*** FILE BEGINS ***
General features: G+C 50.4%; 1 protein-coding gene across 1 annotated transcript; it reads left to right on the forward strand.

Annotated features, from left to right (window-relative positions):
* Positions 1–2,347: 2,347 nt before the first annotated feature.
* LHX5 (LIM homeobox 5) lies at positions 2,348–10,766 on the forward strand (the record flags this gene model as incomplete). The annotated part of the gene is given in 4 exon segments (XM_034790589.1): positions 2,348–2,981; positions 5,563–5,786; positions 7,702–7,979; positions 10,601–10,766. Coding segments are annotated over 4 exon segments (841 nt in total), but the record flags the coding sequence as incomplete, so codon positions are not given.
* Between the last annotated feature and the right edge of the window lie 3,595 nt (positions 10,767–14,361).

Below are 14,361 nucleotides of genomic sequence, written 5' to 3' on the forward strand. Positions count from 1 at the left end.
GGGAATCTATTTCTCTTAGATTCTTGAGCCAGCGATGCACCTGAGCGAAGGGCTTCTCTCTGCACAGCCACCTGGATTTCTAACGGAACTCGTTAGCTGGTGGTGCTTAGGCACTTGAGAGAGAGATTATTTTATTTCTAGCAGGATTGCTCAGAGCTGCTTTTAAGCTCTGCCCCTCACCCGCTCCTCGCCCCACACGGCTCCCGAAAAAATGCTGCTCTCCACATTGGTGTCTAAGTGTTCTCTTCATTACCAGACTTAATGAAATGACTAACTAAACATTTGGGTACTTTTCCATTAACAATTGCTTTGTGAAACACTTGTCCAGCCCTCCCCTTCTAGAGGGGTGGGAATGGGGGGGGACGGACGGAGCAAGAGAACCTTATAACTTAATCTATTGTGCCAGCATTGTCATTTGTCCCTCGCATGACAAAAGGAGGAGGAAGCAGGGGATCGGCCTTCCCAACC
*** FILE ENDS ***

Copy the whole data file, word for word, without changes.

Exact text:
General features: G+C 50.4%; 1 protein-coding gene across 1 annotated transcript; it reads left to right on the forward strand.

Annotated features, from left to right (window-relative positions):
* Positions 1–2,347: 2,347 nt before the first annotated feature.
* LHX5 (LIM homeobox 5) lies at positions 2,348–10,766 on the forward strand (the record flags this gene model as incomplete). The annotated part of the gene is given in 4 exon segments (XM_034790589.1): positions 2,348–2,981; positions 5,563–5,786; positions 7,702–7,979; positions 10,601–10,766. Coding segments are annotated over 4 exon segments (841 nt in total), but the record flags the coding sequence as incomplete, so codon positions are not given.
* Between the last annotated feature and the right edge of the window lie 3,595 nt (positions 10,767–14,361).

Below are 14,361 nucleotides of genomic sequence, written 5' to 3' on the forward strand. Positions count from 1 at the left end.
GGGAATCTATTTCTCTTAGATTCTTGAGCCAGCGATGCACCTGAGCGAAGGGCTTCTCTCTGCACAGCCACCTGGATTTCTAACGGAACTCGTTAGCTGGTGGTGCTTAGGCACTTGAGAGAGAGATTATTTTATTTCTAGCAGGATTGCTCAGAGCTGCTTTTAAGCTCTGCCCCTCACCCGCTCCTCGCCCCACACGGCTCCCGAAAAAATGCTGCTCTCCACATTGGTGTCTAAGTGTTCTCTTCATTACCAGACTTAATGAAATGACTAACTAAACATTTGGGTACTTTTCCATTAACAATTGCTTTGTGAAACACTTGTCCAGCCCTCCCCTTCTAGAGGGGTGGGAATGGGGGGGGACGGACGGAGCAAGAGAACCTTATAACTTAATCTATTGTGCCAGCATTGTCATTTGTCCCTCGCATGACAAAAGGAGGAGGAAGCAGGGGATCGGCCTTCCCAACC